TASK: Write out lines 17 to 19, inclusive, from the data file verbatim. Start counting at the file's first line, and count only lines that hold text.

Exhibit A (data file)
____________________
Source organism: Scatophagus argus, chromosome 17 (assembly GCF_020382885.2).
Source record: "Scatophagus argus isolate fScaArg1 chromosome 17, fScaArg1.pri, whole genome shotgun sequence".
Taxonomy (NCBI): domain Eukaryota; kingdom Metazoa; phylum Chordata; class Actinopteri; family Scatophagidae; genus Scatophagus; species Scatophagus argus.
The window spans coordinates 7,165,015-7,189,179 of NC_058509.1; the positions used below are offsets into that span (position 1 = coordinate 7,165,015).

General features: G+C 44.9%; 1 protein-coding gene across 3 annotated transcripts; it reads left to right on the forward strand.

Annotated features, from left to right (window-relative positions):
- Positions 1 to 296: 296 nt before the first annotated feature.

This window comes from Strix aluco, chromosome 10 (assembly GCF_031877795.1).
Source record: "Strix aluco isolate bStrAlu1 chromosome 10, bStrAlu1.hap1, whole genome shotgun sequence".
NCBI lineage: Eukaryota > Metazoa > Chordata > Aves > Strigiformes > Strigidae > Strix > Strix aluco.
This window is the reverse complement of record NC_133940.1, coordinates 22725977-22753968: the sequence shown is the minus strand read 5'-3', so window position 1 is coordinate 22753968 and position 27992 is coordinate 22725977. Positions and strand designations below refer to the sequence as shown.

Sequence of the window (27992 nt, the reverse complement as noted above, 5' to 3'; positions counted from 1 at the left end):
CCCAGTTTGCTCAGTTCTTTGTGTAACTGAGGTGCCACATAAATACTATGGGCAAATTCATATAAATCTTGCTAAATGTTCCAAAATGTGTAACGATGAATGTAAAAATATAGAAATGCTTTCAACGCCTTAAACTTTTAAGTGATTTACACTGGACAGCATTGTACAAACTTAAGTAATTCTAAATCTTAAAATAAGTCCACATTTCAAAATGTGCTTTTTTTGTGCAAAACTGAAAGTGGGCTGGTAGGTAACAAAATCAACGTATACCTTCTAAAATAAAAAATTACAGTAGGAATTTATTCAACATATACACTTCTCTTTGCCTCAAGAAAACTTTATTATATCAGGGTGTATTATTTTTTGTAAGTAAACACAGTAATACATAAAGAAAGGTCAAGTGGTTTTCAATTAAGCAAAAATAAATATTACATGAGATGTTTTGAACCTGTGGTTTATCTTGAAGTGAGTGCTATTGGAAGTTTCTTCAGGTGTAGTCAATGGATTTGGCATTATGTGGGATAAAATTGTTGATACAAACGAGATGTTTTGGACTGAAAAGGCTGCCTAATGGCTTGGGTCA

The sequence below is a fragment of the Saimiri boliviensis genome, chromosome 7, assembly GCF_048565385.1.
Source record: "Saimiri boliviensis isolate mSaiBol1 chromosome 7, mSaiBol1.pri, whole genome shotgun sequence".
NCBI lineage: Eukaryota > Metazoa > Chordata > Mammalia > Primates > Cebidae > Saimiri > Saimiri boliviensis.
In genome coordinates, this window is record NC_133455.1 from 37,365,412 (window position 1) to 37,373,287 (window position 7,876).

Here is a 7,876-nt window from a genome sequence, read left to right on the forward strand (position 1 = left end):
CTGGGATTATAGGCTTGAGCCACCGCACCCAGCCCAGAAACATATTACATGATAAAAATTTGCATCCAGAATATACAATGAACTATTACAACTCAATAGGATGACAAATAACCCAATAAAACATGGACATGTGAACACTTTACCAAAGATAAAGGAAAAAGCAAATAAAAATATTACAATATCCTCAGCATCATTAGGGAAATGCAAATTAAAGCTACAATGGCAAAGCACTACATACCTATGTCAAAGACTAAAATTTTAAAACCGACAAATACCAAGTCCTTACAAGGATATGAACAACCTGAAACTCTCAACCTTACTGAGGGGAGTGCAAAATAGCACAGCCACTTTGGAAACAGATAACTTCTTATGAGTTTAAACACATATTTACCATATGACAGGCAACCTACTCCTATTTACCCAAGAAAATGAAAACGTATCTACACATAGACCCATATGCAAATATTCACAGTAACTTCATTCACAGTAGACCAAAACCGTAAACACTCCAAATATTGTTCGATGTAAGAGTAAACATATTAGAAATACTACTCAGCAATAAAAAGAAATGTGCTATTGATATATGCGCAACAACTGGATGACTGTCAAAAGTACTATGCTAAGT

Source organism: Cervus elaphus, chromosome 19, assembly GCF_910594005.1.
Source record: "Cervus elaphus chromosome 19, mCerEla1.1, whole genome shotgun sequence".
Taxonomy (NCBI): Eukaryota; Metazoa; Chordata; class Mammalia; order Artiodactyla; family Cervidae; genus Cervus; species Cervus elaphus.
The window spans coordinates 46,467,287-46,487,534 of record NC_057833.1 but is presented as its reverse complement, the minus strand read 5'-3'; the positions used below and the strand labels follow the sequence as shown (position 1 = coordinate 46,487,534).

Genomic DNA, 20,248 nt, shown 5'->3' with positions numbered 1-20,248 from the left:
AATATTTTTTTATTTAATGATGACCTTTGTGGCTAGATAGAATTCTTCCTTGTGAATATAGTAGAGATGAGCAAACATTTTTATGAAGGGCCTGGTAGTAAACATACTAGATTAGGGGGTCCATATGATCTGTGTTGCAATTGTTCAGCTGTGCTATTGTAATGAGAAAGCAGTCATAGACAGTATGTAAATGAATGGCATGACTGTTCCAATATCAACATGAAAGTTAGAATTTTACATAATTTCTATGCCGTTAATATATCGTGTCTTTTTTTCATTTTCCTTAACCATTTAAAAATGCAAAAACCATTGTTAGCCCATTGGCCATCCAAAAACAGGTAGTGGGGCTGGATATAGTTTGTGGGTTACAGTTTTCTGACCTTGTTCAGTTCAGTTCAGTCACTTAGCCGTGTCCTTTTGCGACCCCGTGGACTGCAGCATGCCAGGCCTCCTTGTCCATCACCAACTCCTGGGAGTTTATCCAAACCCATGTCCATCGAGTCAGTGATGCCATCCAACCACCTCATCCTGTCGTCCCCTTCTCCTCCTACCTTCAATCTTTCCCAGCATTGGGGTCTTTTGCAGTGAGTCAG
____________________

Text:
In genome coordinates, this window is record NC_133455.1 from 37,365,412 (window position 1) to 37,373,287 (window position 7,876).

Here is a 7,876-nt window from a genome sequence, read left to right on the forward strand (position 1 = left end):
CTGGGATTATAGGCTTGAGCCACCGCACCCAGCCCAGAAACATATTACATGATAAAAATTTGCATCCAGAATATACAATGAACTATTACAACTCAATAGGATGACAAATAACCCAATAAAACATGGACATGTGAACACTTTACCAAAGATAAAGGAAAAAGCAAATAAAAATATTACAATATCCTCAGCATCATTAGGGAAATGCAAATTAAAGCTACAATGGCAAAGCACTACATACCTATGTCAAAGACTAAAATTTTAAAACCGACAAATACCAAGTCCTTACAAGGATATGAACAACCTGAAACTCTCAACCTTACTGAGGGGAGTGCAAAATAGCACAGCCACTTTGGAAACAGATAACTTCTTATGAGTTTAAACACATATTTACCATATGACAGGCAACCTACTCCTATTTACCCAAGAAAATGAAAACGTATCTACACATAGACCCATATGCAAATATTCACAGTAACTTCATTCACAGTAGACCAAAACCGTAAACACTCCAAATATTGTTCGATGTAAGAGTAAACATATTAGAAATACTACTCAGCAATAAAAAGAAATGTGCTATTGATATATGCGCAACAACTGGATGACTGTCAAAAGTACTATGCTAAGT